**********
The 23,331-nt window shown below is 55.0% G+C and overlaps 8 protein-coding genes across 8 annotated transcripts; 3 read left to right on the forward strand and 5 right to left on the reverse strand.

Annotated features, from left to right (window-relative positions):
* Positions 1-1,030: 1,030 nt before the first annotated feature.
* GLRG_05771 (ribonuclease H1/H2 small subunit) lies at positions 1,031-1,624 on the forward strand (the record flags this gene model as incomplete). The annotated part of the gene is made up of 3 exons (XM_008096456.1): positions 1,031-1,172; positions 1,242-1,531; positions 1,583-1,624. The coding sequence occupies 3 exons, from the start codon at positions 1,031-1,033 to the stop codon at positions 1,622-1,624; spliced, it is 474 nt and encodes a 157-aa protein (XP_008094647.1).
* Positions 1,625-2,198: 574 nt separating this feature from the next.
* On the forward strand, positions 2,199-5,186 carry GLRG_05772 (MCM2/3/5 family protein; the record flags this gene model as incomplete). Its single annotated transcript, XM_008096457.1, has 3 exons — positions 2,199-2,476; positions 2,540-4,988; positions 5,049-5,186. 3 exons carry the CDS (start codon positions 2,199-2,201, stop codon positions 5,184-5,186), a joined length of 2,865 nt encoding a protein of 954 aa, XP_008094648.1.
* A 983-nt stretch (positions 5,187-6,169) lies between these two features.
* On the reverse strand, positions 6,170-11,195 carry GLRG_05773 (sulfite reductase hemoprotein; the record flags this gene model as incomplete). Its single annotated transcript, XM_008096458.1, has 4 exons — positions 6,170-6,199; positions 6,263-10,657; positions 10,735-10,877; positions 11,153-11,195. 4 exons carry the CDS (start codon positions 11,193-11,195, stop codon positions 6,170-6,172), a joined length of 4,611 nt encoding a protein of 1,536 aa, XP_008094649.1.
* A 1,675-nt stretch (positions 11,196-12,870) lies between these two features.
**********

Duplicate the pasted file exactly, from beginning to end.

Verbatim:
The 23,331-nt window shown below is 55.0% G+C and overlaps 8 protein-coding genes across 8 annotated transcripts; 3 read left to right on the forward strand and 5 right to left on the reverse strand.

Annotated features, from left to right (window-relative positions):
* Positions 1-1,030: 1,030 nt before the first annotated feature.
* GLRG_05771 (ribonuclease H1/H2 small subunit) lies at positions 1,031-1,624 on the forward strand (the record flags this gene model as incomplete). The annotated part of the gene is made up of 3 exons (XM_008096456.1): positions 1,031-1,172; positions 1,242-1,531; positions 1,583-1,624. The coding sequence occupies 3 exons, from the start codon at positions 1,031-1,033 to the stop codon at positions 1,622-1,624; spliced, it is 474 nt and encodes a 157-aa protein (XP_008094647.1).
* Positions 1,625-2,198: 574 nt separating this feature from the next.
* On the forward strand, positions 2,199-5,186 carry GLRG_05772 (MCM2/3/5 family protein; the record flags this gene model as incomplete). Its single annotated transcript, XM_008096457.1, has 3 exons — positions 2,199-2,476; positions 2,540-4,988; positions 5,049-5,186. 3 exons carry the CDS (start codon positions 2,199-2,201, stop codon positions 5,184-5,186), a joined length of 2,865 nt encoding a protein of 954 aa, XP_008094648.1.
* A 983-nt stretch (positions 5,187-6,169) lies between these two features.
* On the reverse strand, positions 6,170-11,195 carry GLRG_05773 (sulfite reductase hemoprotein; the record flags this gene model as incomplete). Its single annotated transcript, XM_008096458.1, has 4 exons — positions 6,170-6,199; positions 6,263-10,657; positions 10,735-10,877; positions 11,153-11,195. 4 exons carry the CDS (start codon positions 11,193-11,195, stop codon positions 6,170-6,172), a joined length of 4,611 nt encoding a protein of 1,536 aa, XP_008094649.1.
* A 1,675-nt stretch (positions 11,196-12,870) lies between these two features.